Young Laura has everything to live for; a budding athlete the able track star pushes through the pain barrier- mostly at her sadistic coach’s insistence- to excel in competition. Things couldn’t be going any better that is until she has a heart attack while crashing through the finish line as she takes first place in a race. Older sister Anne returns from the U.S. Navy some time later to collect Laura’s Graduation prize in her memory, but something sinister is going on at Laura’s school – Midvale High students are being killed off in vicious ways by an unseen killer. But what do these two seemingly unrelated incidents have to do with each other? Most importantly with many possible suspects in the frame can local detectives uncover the clues and solve the case before anyone else gets hurt?
If we can take anything away from Herb Freed’s Golden Age cult slasher Graduation Day it is that exercise isn’t necessarily good for you- maybe it’s best to just stay at home and watch horror films on that comfy sofa after all? Not only does the film’s central character die in the first five minutes while competing for the school track team, but the victims also seem to be connected to that fateful day when life ended for the up and coming athlete Laura. With a killer that stalks victims and uses a racing stopwatch to time murders it would appear the message here is stay away from gym class. Not that anyone is complaining here, giving the film a slightly ‘athletic’ based theme means that there is also the opportunity to pick out victims decked in retro nylon tight fitting shorts, girls in lycra leotards and meat headed jock footballers. It also exploits the fun twist of using gym class equipment such as fencing swords, and a football fitted with a custom bayonet, as a way to dispatch the unwitting headcount fodder.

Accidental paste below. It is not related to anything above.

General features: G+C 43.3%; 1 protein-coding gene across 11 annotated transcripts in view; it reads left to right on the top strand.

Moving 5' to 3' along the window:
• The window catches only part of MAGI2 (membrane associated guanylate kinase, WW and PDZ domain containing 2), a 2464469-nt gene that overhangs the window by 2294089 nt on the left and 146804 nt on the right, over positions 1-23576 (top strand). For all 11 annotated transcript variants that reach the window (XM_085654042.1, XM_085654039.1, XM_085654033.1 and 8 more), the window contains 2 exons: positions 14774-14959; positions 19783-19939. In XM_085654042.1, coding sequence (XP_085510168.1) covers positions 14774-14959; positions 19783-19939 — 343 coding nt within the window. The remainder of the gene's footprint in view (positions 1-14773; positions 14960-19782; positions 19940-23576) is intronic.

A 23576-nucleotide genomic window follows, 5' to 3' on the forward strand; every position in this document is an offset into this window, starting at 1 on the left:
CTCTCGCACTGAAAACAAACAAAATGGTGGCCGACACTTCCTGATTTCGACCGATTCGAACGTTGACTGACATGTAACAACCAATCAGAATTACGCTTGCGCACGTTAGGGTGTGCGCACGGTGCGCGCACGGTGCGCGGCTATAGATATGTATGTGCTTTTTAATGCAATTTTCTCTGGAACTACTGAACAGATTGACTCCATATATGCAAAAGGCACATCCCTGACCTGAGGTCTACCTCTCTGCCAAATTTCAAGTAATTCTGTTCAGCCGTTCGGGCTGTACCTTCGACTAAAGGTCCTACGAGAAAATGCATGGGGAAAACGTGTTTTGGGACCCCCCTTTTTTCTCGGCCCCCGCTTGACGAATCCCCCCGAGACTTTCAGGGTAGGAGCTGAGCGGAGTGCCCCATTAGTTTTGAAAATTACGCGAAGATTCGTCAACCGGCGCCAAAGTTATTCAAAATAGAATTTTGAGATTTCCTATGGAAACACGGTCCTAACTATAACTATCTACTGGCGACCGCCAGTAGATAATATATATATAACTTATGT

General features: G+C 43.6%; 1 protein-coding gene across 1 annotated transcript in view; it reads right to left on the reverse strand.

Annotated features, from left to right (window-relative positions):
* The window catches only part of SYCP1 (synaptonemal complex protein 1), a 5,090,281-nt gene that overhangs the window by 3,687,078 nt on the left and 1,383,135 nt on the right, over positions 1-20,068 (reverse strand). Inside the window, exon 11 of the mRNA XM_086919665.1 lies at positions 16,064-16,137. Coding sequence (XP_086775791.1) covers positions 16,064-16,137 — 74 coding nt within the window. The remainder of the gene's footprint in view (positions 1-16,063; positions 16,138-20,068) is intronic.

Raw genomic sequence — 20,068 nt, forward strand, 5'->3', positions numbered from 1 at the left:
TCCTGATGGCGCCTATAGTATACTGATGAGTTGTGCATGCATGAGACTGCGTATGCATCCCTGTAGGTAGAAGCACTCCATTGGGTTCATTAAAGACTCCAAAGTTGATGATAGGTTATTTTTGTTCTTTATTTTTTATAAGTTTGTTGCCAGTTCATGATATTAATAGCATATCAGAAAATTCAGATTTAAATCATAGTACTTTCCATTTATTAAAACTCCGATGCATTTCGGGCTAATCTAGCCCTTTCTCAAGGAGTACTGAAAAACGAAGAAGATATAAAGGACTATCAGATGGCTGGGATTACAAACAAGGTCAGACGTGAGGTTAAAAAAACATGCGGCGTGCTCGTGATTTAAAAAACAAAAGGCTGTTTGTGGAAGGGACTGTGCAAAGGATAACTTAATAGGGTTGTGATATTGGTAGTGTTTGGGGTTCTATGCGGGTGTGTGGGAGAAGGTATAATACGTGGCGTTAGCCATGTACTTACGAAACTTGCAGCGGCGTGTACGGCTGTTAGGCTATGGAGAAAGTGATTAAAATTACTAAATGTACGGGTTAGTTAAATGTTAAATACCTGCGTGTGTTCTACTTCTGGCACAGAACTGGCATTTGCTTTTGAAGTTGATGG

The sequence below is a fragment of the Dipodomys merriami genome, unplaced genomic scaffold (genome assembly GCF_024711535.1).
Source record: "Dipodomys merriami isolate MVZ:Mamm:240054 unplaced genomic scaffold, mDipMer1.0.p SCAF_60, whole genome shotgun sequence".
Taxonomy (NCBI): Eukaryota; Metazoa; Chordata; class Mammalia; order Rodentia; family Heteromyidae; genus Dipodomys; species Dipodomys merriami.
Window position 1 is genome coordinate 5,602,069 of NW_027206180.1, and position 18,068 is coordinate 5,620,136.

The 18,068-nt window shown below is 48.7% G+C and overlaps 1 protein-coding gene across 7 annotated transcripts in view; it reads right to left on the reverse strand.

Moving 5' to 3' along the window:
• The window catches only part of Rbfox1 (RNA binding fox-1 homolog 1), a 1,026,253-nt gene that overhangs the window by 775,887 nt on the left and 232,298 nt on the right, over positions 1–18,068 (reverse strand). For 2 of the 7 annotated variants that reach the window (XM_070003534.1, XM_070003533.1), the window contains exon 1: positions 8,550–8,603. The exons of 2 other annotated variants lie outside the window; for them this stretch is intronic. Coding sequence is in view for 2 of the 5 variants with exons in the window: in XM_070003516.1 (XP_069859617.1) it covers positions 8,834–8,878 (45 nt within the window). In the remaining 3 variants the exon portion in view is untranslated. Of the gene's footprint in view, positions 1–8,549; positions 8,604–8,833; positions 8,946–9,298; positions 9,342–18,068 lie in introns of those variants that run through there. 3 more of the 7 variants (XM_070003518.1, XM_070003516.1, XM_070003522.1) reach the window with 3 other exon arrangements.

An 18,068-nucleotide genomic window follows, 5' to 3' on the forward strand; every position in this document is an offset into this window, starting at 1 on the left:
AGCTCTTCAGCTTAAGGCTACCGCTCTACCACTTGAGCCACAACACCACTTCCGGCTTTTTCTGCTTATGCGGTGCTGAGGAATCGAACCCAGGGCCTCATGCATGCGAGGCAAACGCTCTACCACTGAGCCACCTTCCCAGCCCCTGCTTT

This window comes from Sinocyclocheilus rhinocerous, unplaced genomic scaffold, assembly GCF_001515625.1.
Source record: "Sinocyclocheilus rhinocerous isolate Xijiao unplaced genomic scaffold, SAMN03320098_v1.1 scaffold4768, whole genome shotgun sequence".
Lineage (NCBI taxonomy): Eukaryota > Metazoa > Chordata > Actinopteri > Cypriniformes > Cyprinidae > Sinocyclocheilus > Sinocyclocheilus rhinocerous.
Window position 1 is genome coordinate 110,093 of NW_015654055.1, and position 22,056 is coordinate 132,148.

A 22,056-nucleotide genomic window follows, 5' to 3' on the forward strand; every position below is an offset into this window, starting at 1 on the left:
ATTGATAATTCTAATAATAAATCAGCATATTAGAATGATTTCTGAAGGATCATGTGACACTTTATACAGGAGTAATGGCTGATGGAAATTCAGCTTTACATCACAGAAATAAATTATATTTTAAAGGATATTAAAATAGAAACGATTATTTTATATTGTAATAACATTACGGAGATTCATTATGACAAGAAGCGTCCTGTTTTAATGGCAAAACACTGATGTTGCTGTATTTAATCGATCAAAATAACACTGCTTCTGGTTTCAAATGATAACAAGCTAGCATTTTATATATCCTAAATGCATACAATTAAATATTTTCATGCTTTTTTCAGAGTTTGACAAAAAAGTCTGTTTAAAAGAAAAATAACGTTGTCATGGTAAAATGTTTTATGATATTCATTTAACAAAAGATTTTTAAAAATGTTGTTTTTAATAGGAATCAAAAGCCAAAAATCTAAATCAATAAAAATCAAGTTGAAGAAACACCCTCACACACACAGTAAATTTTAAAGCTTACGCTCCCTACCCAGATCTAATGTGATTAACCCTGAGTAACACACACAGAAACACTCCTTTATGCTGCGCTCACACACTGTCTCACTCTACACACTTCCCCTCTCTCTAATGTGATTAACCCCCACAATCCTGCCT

Graduation Day came out in a rare vintage year for the slasher. 1981 seemed to be THE year when many fine examples of classic sub-genre fare were being served up. So we had genre greats such as My Bloody Valentine, The Burning, Evilspeak, Bloody Birthday, The Prowler, Absurd, Nightmares in a Damaged Brain, Happy Birthday to Me, Bloody Moon, Deadly Blessing, Madhouse, Halloween II and The Funhouse- to name a few- to be born from this year. Even though Graduation Day was competing in such a bunch of strong contenders, this early Troma distributed movie was still a respectable box office success for the time, and retains the status of cult fan favourite.
Part of the success of the movie as an enduring cult fave is the mix of- what have become to a modern day audience- clichés, in just the right amounts. Scriptwriter and director Herb Freed was not a name well versed in horror film particularly, although he had made a couple of attempts prior to this early eighties entry- Haunts (1977) and Beyond Evil (1980). Yet here he demonstrates a strong understanding of his audience. So for its time Graduation Day serves up the red herrings, ample killer POV shots to set mood, innovative killing (highlight involving a pole vault and spiked mat), nudity, and a great eighties retro soundtrack, complete with a roller disco scene- which doesn’t quite rival the disco dancing of Prom Night, but it adds perfect vintage camp flavour. The acting standard all round is also a notch above many likeminded flicks, the tension is just right plus there is some goofy comic relief to enjoy too. An early appearance from a fresh faced head slasher Scream Queen Linnea Quigley as the manipulative and Lolita-esque Dolores has made this essential viewing for many sub-genre fans.